While definitions vary, long-form content is generally considered content with at least 1,200 words; short-form content is considered anything less than 500 words, with the 500- to 1,200-word range a bit of a gray area. Longer blog posts, white papers, eBooks and blog series could be considered long-form content, while brief articles, infographics, and social media posts could be considered short-form.
Of course, the definition of long-form content may vary with the medium. For video, the threshold for long-form is anywhere from ten minutes to twenty or more minutes, depending on who you ask. Long-form content on Instagram takes the form of captions that push the 2,200-character limit—a tactic successfully used by photographers, journalists, and publishers like National Geographic. Despite the term’s murkiness, we do know that long-form content is considered, well, long—certainly longer than a thirty-second video, a 140-character tweet, or a one-page magazine ad.
Regardless of the exact word count, it’s clear that longer content tends to be rewarded by search engines and on social media. High-quality content of more than 2,000 words frequently earns a prominent, higher ranking under Google’s In-Depth Articles feature.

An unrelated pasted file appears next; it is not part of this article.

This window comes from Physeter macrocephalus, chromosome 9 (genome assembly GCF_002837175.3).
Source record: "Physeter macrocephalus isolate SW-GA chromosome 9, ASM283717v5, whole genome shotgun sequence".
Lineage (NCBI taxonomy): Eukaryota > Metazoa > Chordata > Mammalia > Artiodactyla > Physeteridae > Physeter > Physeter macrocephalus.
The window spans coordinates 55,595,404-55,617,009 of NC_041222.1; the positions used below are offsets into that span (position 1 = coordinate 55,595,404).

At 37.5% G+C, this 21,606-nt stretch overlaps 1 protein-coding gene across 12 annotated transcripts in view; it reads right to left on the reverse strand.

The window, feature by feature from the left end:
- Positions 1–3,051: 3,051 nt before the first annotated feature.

On social media, long-form content tends to earn more shares than shorter content. BuzzSumo analyzed social shares of more than 100 million articles and found that content from 3,000 to 10,000 words earned, on average, the most shares.
For brands, it’s clear that longer content has advantages—whether it’s a higher ranking on search engine results pages or a greater number of shares.
Like written content, video content need not be short to gain eyeballs. Consumption of long-form video content grew by 50 percent year over year, according to a 2015 report from FreeWheel. And increasingly, users are turning to mobile for longer digital video content. Thirty-six percent of mobile users say they watch videos over five minutes long on their mobile devices every day, according to the Internet Advertising Bureau. It’s a signal, again, that shorter may not always be better.
While mobile may be considered the home of the 140-character tweet and seven-second Vine, it turns out those devices may be helping long-form content to thrive, too.
Buzzfeed’s 6,000-word piece “Why I Bought a House in Detroit for $500” is a case in point. The story earned more than one million views, with almost half coming via mobile devices. Those who accessed the article from smartphones spent twice as long (an average of twenty-five minutes) reading than those on tablets, The Atlantic reported.
Data like this suggests that long-form content isn’t destined for the “too long, didn’t read” corners of the Internet. That’s good news for content marketers. While bite-sized content has its place, long-form has clear advantages: Users like longer articles and videos, and search engines like Google reward that content.
But underlying the long-form revival is one unspoken word: quality. No matter the length, content must be good to capture interest. To build brand awareness, brands can’t think about word count alone—they need to create the content users will want to enjoy.
For tips on creating great content, check out Skyword’s resources on original content creation.